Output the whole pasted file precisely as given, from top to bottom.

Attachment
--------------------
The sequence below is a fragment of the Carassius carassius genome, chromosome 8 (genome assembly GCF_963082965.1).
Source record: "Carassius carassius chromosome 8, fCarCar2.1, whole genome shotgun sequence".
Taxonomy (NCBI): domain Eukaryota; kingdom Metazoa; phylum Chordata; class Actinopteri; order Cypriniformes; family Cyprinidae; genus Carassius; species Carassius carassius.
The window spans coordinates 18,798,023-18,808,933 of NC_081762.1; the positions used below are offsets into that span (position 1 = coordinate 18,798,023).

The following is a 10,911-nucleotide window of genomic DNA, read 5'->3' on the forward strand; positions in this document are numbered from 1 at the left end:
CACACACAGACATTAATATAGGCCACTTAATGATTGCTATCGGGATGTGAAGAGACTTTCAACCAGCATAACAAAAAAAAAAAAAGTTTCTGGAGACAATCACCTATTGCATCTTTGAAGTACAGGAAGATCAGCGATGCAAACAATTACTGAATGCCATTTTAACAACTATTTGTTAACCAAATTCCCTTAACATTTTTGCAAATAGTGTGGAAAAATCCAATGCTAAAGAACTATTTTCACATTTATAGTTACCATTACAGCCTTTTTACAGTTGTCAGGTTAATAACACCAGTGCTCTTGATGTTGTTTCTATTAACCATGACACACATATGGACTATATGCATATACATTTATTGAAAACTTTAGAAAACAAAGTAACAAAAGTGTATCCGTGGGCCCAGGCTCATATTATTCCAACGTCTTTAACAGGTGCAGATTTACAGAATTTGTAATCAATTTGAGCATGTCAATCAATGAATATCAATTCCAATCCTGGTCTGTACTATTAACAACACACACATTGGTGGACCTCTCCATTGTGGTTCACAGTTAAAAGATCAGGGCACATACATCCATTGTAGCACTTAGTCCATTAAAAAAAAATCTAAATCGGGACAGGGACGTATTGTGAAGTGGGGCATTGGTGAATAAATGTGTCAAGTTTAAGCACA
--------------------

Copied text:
The sequence below is a fragment of the Carassius carassius genome, chromosome 8 (genome assembly GCF_963082965.1).
Source record: "Carassius carassius chromosome 8, fCarCar2.1, whole genome shotgun sequence".
Taxonomy (NCBI): domain Eukaryota; kingdom Metazoa; phylum Chordata; class Actinopteri; order Cypriniformes; family Cyprinidae; genus Carassius; species Carassius carassius.
The window spans coordinates 18,798,023-18,808,933 of NC_081762.1; the positions used below are offsets into that span (position 1 = coordinate 18,798,023).

The following is a 10,911-nucleotide window of genomic DNA, read 5'->3' on the forward strand; positions in this document are numbered from 1 at the left end:
CACACACAGACATTAATATAGGCCACTTAATGATTGCTATCGGGATGTGAAGAGACTTTCAACCAGCATAACAAAAAAAAAAAAAGTTTCTGGAGACAATCACCTATTGCATCTTTGAAGTACAGGAAGATCAGCGATGCAAACAATTACTGAATGCCATTTTAACAACTATTTGTTAACCAAATTCCCTTAACATTTTTGCAAATAGTGTGGAAAAATCCAATGCTAAAGAACTATTTTCACATTTATAGTTACCATTACAGCCTTTTTACAGTTGTCAGGTTAATAACACCAGTGCTCTTGATGTTGTTTCTATTAACCATGACACACATATGGACTATATGCATATACATTTATTGAAAACTTTAGAAAACAAAGTAACAAAAGTGTATCCGTGGGCCCAGGCTCATATTATTCCAACGTCTTTAACAGGTGCAGATTTACAGAATTTGTAATCAATTTGAGCATGTCAATCAATGAATATCAATTCCAATCCTGGTCTGTACTATTAACAACACACACATTGGTGGACCTCTCCATTGTGGTTCACAGTTAAAAGATCAGGGCACATACATCCATTGTAGCACTTAGTCCATTAAAAAAAAATCTAAATCGGGACAGGGACGTATTGTGAAGTGGGGCATTGGTGAATAAATGTGTCAAGTTTAAGCACA